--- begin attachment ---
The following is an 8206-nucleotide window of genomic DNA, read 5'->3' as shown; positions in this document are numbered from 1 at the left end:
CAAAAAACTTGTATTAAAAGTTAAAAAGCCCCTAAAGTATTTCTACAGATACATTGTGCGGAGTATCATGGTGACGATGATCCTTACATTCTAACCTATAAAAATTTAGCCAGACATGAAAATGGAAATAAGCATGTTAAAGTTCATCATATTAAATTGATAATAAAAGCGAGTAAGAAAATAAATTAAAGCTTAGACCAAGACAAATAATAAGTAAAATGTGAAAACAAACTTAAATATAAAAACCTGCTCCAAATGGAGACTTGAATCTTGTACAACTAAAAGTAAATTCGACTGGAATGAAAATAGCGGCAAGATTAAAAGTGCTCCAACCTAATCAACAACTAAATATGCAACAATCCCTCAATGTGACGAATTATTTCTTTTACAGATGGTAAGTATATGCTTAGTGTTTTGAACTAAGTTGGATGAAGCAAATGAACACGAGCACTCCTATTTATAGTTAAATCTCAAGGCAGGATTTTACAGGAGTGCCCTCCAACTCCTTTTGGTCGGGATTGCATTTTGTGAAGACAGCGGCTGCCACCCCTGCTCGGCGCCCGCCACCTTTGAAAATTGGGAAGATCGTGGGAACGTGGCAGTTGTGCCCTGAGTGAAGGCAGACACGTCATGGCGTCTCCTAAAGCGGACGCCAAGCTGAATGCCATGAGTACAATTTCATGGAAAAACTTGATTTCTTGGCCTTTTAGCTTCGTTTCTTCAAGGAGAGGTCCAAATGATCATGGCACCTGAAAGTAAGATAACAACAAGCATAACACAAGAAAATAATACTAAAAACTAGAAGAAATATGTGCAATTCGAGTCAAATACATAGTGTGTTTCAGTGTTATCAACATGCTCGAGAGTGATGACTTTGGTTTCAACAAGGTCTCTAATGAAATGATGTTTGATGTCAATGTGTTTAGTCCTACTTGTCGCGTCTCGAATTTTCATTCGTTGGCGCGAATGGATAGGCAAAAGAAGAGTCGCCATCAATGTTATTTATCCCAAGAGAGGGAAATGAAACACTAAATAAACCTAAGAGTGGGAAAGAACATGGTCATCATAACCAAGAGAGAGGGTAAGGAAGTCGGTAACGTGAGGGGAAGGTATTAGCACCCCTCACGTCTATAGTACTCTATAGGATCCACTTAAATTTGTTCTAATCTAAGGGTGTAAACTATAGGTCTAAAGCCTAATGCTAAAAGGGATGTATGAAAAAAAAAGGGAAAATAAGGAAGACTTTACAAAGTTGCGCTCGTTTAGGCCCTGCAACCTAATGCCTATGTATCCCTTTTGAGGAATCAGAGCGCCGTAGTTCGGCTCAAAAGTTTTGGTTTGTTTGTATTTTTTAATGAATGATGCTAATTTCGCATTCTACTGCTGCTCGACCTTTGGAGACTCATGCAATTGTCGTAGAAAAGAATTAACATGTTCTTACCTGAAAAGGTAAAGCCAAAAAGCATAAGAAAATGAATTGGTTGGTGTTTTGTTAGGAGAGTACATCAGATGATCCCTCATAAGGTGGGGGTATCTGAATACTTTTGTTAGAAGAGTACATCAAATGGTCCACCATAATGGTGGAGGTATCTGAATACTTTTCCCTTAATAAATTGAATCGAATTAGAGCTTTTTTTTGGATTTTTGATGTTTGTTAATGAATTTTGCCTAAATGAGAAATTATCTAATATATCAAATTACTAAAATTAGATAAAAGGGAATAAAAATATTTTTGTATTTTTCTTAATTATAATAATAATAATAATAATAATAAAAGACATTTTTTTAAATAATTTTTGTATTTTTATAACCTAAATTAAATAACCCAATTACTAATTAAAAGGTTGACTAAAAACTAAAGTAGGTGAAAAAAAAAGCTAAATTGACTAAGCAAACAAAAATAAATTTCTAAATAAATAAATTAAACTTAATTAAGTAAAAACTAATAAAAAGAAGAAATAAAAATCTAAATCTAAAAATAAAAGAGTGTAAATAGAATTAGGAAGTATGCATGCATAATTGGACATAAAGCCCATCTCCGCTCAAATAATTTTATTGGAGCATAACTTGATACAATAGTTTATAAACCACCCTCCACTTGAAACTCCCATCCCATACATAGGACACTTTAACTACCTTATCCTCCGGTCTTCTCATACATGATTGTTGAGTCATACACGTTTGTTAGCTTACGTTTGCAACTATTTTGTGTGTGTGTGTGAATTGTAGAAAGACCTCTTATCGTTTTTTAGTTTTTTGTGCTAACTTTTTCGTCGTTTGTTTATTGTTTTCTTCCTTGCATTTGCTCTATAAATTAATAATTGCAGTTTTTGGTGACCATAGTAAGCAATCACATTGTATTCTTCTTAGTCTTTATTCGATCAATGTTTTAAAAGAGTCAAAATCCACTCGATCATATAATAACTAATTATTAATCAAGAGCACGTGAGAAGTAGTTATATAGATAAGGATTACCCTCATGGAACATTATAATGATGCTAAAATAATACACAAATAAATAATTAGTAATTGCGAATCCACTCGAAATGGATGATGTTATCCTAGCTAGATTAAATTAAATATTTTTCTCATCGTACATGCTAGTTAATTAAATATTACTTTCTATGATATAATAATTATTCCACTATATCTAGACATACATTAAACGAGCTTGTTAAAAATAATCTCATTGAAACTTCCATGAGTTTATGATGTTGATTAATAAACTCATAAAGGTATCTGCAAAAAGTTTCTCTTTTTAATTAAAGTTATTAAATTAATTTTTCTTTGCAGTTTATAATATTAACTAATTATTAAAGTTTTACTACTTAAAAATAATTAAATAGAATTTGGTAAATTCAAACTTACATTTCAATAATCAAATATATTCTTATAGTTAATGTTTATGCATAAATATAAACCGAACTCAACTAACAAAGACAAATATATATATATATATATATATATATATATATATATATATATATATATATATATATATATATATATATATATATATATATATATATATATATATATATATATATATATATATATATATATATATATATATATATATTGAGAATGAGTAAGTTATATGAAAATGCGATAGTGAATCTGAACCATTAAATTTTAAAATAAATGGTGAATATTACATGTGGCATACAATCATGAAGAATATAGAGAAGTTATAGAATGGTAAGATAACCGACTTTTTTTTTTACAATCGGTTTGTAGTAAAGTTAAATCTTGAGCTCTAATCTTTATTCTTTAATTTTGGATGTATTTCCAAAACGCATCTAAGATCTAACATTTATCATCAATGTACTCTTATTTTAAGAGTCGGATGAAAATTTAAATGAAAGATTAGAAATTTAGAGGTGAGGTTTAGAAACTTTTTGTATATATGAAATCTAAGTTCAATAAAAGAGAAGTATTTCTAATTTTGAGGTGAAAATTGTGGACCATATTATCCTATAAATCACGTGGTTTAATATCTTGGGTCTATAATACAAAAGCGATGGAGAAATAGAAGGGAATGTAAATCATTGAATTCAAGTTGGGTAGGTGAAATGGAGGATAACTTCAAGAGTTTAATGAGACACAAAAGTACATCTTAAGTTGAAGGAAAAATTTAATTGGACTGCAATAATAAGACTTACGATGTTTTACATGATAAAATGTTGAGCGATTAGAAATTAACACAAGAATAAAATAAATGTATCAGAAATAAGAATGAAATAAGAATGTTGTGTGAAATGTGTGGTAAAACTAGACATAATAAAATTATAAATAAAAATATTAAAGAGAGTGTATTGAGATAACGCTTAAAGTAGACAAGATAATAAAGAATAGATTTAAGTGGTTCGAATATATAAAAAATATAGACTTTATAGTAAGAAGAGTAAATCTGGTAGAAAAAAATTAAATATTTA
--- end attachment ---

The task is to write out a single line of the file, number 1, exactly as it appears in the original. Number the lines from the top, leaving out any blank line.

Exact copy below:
The following is an 8206-nucleotide window of genomic DNA, read 5'->3' as shown; positions in this document are numbered from 1 at the left end: